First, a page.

Language in Australia

Australian flag

When it comes to language in Australia, English is the official tongue and spoken throughout the country. If you don’t know how to speak English, you’ll be relying on hand-signals and mime to get you through your Australian trip! Over 75% of people speak English as their first language, and a good deal more are bilingual. Most bilingual speakers are the descendants of immigrants to the country.

Australia is a massively diverse country, therefore English isn’t the only language you’ll hear on an Australian gap year though. Italian is popularly spoken in many cities, as is Greek, Mandarin, Arabic and Vietnamese. These languages are mostly spoken in the home though, although specific enclaves of large cities – such as Sydney Chinatown – might have a predominant language other than English. As already stated though, most descendants of immigrants are bilingual.

Basically speaking, however, English is the only language you will need.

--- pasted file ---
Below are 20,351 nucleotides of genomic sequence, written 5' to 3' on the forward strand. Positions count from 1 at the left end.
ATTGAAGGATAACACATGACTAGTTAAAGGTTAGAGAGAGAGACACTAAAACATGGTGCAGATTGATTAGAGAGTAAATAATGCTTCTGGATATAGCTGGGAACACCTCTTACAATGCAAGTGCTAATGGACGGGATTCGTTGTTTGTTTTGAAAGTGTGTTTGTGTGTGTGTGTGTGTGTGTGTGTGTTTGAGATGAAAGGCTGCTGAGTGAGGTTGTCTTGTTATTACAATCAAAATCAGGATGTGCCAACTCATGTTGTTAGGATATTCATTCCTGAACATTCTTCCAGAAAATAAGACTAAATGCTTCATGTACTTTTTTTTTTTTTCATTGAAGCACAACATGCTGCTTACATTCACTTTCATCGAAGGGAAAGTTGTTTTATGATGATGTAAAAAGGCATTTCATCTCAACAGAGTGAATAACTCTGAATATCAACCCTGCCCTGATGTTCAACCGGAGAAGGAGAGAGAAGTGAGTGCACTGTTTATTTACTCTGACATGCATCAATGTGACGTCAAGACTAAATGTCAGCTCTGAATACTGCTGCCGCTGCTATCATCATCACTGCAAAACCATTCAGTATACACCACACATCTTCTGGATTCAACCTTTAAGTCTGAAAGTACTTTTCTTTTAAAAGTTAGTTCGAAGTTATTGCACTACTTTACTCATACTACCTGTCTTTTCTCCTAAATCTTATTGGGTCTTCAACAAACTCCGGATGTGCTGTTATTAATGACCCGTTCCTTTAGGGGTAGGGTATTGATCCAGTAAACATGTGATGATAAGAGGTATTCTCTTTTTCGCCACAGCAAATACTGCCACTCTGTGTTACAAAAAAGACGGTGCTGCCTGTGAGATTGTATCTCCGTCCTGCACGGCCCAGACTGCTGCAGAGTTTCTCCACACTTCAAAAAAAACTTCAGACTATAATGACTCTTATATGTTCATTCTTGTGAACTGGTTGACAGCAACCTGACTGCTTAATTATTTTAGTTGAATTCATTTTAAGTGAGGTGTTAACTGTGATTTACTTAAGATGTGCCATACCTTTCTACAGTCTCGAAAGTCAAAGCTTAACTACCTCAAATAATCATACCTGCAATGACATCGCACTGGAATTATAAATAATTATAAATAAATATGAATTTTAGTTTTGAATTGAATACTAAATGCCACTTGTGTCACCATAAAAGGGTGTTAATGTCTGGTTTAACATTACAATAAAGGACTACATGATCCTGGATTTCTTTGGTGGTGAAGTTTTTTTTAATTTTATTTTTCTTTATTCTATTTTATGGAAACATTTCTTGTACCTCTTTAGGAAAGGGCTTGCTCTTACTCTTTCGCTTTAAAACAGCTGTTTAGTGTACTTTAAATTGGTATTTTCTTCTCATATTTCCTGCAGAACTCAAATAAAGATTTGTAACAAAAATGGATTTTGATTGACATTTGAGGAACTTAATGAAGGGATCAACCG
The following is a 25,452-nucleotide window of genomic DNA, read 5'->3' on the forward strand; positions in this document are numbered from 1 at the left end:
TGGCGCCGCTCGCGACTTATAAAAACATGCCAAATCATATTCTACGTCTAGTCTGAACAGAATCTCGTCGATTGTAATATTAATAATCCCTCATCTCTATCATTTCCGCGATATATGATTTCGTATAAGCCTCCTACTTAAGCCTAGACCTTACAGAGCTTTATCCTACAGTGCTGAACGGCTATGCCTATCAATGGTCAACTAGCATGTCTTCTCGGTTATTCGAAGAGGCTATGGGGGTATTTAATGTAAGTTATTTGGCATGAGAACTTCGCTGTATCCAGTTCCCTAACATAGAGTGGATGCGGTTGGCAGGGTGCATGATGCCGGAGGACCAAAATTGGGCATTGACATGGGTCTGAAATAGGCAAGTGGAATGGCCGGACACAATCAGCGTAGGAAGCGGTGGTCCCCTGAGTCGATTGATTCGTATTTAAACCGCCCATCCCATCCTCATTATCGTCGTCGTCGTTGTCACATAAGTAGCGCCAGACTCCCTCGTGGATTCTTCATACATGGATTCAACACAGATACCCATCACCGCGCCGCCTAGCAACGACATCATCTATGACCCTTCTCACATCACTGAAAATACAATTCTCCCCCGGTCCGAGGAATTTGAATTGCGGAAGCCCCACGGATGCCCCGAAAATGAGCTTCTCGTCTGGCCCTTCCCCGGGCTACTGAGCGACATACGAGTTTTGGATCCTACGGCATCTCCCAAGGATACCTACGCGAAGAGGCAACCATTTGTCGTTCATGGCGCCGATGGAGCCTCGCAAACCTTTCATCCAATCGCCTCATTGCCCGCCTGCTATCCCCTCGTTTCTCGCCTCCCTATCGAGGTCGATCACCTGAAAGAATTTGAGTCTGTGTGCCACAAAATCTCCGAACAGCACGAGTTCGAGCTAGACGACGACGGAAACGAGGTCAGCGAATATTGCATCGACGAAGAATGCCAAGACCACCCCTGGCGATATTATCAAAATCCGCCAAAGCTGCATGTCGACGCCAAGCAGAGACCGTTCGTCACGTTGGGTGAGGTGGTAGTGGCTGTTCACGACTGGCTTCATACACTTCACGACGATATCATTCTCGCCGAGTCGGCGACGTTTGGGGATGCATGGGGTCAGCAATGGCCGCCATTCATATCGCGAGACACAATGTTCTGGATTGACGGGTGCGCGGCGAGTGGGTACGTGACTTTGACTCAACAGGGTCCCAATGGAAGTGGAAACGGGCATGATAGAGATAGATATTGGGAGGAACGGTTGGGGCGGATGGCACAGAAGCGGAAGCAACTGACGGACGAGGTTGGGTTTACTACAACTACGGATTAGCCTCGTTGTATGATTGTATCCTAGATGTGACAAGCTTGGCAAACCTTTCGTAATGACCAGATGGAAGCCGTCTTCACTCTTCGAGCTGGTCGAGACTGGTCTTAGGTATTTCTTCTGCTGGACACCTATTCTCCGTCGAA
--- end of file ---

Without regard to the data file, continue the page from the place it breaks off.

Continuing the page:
It isn’t possible to talk about language in Australia though without mentioning the native Aboriginal languages found there. In fact, when the Europeans arrived in Australia, the Aborigines had over 400 different languages. Unfortunately though, most of these languages have now been lost, with just 70 remaining. What’s more, only a small number of people are reported to speak one of these languages – just 50,000 speak them as a first language, about five times less than people stating Chinese is their first language. In fact, more people speak Macedonian than an Aboriginal language nowadays in Australia.

The Torres Strait Islands, which are part of Australia and found to the north, do have their own dialects – although there are only just under 7,000 people living there. These languages are called Meriam Mir (found in the east), Kalau Lagau Ya, Kulkalgau Ya, Kalau Kawau Ya and Kaiwaligau Ya (all found in the west). There is also a pidgin language called Brokan. If you are lucky enough to visit these islands – there aren’t many who do visit them on an Australian gap year – try to pick up some of the lingo while you’re there!

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